I send so much love to you, Cynthia, as you honor your dear mother’s transition with so much beauty, so much truth. Thanks to Lurley, to George, to the whole extended family, and most especially to you, Dear Documenting Daughter, for your powerful contribution to our understanding and compassion for the journey with Alzheimer’s Disease.


    • cynthia winton-henry says:

      …dear documenting daughter, yes. Writing is a kind of sorting through, a way to mull and mend and weave some sense out of things. Although yesterday I went to a local restaurant and ordered a red cabbage dish. It was so delicious that when I ate it I wondered, “Is this the meaning of life?” Cabbage! Death and dying strips things down. What remains is what there is to enjoy.

  7. ok, the little catholic girl in me is totally present to that sweet picture of your mom! she looks like one of the loves from my youth, Sister Augusta! The nuns were finally allowed to take off their habits and they frequently wore cute sweatshirts with flowers and birds on them, had the coolest round glasses, and the most angelic faces. Lurley Katherine reminds me of how much i miss the innocence and grace of that little girl in me who wanted to grow up and be just like them…..in love with GOD……radiating that love out to others……….Sister Augusta had it, Lurley Katherine had it, you, Cynthia have it, and I am glad to know you all!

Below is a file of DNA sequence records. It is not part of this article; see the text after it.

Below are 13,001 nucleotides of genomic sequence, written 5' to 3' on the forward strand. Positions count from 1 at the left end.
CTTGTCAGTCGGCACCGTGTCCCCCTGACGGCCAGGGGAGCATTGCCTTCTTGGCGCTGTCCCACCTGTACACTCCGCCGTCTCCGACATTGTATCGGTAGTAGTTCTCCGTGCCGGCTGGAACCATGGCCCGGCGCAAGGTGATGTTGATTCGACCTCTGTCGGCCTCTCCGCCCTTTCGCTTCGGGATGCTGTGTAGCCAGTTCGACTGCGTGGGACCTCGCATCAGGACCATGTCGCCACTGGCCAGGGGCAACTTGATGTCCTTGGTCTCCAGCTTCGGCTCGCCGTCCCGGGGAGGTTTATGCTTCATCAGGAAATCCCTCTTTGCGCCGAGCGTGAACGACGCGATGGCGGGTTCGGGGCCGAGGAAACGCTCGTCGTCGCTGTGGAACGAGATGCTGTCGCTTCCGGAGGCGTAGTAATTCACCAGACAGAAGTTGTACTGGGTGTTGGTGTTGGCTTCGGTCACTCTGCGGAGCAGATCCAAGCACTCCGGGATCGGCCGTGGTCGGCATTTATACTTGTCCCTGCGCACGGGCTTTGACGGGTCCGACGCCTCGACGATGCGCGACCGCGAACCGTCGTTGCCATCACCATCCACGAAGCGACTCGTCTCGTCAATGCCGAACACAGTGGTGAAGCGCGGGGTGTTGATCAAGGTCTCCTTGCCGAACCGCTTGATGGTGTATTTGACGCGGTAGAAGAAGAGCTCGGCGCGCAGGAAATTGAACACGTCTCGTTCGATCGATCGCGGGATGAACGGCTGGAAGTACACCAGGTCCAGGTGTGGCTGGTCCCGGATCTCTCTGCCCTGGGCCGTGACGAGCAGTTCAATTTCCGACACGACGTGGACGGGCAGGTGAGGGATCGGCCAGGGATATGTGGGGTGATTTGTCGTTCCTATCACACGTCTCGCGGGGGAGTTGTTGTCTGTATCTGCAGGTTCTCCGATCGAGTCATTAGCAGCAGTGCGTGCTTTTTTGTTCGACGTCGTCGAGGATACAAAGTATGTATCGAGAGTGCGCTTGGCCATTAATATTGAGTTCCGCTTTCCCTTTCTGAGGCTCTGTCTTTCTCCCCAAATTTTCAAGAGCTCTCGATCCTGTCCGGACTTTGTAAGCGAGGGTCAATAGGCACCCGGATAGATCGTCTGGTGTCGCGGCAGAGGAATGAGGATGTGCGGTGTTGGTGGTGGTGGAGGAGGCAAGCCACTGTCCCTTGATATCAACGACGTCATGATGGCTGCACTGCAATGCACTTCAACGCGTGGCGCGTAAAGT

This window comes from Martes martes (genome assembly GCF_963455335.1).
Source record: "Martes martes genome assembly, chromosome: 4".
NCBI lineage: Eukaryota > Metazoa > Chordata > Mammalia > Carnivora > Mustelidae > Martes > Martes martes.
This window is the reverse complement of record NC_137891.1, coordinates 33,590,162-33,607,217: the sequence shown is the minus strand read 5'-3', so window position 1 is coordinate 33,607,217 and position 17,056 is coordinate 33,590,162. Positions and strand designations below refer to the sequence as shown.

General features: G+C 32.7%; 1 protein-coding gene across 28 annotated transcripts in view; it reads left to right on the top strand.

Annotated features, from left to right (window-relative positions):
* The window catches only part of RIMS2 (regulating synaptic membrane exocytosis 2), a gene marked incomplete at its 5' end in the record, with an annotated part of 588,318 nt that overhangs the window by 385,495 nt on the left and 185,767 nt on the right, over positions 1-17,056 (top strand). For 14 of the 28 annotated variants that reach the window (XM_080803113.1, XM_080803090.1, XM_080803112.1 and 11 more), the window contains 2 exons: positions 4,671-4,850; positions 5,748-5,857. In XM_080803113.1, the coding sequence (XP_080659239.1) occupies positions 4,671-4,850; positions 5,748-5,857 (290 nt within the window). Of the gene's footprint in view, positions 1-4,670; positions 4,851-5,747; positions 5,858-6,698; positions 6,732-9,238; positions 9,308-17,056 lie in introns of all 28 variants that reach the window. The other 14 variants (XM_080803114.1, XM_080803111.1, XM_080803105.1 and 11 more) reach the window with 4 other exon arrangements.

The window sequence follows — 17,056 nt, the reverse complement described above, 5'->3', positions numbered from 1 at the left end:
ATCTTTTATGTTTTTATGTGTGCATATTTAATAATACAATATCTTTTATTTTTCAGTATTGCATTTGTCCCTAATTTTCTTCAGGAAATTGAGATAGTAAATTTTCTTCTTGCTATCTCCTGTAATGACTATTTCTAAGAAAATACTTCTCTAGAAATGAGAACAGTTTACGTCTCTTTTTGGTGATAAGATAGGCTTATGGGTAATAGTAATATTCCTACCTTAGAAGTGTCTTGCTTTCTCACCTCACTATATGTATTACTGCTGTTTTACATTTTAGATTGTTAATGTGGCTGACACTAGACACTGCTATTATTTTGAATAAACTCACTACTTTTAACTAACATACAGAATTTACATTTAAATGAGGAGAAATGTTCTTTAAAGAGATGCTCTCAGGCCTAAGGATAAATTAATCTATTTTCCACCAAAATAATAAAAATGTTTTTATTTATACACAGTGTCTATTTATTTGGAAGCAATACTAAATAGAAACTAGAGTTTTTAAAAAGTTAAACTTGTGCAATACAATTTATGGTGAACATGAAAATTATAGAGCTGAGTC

• cynthia winton-henry says:

      Sister Augusta! Hello! Somewhere in each of us lies a soul radiant to life, a sister, a brother, a lover, no matter what.

      Mom was pretty agnostic. She’d had her fill of church and never spoke about faith. I am pretty sure my overt spirituality was odd to her. What truly saved her was the love of a man and her own charisma for life. Amazing, no? When she was dying there was a moment when he, George the mighty, and my sister and I were at her bedside. I felt something in my body change. I felt it in my spine, like there was more space, more opening. I said, “Something is changing!” In my mind’s eye I saw her spirit rise white against the black night swirling and dancing. It took many hours until her breath changed and her body let go, but I believe that her spirit flew up at that moment.

  8. Donna Fromm says:

    My thoughts/prayers/blessings go from my heart to yours….It seems you have done a beautiful thing in honoring your mother’s life and death.
    I know you will be gentle with yourself and have many wonderful tools to honor your own transitional process. Sending love to you…..Donna

    • cynthia winton-henry says:

      dearest donna. It is my way to touch and hold each part of life with art. It is a form of loving for me. grateful.